Thursday, November 20, 2008

Writing Comedy

With about three weeks left in my college career, I have been trying to figure out how to partition my time correctly. I need to split the week equally: make enough money to support myself working three, four days a week (as many hours, as many jobs necessary), and spend the other three, four days a week working 9-5 editing the documentary, and writing our movies. I can't alternate days, either. I need to write and edit three, four days in a row. It'll be much easier to get some momentum going, and partition my "real" work time.

So, two things.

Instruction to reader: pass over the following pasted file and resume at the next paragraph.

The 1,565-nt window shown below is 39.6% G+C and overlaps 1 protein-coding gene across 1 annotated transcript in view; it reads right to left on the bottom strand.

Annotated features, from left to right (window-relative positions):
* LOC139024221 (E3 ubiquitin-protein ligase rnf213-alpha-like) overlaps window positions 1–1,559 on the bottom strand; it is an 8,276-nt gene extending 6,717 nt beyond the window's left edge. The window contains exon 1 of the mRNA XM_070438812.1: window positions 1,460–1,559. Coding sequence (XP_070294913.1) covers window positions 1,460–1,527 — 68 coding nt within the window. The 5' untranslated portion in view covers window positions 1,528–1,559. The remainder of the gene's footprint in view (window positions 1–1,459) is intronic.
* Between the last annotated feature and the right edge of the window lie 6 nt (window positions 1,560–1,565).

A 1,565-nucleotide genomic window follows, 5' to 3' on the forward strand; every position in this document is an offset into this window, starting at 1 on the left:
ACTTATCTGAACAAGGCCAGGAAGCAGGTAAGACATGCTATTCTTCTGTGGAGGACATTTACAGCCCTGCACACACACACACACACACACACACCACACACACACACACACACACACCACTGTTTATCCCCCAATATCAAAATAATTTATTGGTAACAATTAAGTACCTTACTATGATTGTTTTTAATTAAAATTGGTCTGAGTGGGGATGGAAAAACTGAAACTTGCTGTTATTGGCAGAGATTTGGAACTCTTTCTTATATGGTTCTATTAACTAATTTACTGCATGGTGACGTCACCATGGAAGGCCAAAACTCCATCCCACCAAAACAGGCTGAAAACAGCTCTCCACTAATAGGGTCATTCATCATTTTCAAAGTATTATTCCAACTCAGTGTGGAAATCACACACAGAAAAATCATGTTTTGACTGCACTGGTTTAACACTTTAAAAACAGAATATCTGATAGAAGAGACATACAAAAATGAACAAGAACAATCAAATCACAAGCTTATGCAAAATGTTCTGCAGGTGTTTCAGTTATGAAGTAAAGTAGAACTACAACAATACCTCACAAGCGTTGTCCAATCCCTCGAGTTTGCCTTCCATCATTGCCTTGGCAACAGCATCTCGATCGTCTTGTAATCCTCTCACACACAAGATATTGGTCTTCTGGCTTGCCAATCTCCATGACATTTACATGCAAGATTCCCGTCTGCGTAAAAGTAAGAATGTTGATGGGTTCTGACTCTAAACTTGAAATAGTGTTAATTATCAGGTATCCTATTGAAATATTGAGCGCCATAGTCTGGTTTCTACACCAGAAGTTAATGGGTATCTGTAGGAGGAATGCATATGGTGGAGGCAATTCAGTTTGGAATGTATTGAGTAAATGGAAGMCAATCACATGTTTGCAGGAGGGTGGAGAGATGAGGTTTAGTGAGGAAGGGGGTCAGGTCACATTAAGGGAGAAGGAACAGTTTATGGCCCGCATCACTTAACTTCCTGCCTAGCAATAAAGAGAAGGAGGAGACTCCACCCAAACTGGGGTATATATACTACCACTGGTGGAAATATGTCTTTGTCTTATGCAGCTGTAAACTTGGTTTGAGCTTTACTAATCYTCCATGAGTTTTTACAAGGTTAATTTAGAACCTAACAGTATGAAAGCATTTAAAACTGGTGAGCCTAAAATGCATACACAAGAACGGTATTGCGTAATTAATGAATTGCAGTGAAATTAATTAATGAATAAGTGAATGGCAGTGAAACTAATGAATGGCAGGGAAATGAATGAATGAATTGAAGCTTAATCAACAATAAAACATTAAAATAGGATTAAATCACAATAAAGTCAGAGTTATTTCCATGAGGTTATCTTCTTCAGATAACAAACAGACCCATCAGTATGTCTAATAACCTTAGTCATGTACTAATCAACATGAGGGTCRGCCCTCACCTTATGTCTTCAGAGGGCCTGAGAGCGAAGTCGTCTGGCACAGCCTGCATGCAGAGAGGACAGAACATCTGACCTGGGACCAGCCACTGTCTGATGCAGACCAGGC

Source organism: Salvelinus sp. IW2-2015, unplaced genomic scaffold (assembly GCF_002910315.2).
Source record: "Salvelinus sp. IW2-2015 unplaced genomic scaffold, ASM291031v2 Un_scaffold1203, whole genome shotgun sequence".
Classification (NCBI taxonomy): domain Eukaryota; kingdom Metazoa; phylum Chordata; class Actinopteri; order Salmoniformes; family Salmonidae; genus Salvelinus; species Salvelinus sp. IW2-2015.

1. I think I'll start cataloging the types of jokes that I like, and how they function. This is interesting to me, and might be fun to talk about.

2. I'm going to start sending Dick Cavett letters requesting an interview until he responds. Inevitable, right?

Here's the first bit of writing on comedy. Not in my own words, but the seed that got me thinking, maybe I could start writing about the craft of jokes.

The crux of the mystery is, when exactly does the ad-lib artist become aware of the spontaneous joke he has just spouted. In the case of a comic genius like Groucho, I’m convinced that the process in the speaker’s head that results in funny words spoken is somehow preconscious. Sitting next to him, I saw him be both delighted and . . . this is important . . . surprised by what he had just heard himself say. He was as much the audience to the joke as the rest of us who heard it.

Via Mr. Cavett's blog on NY TIMES.

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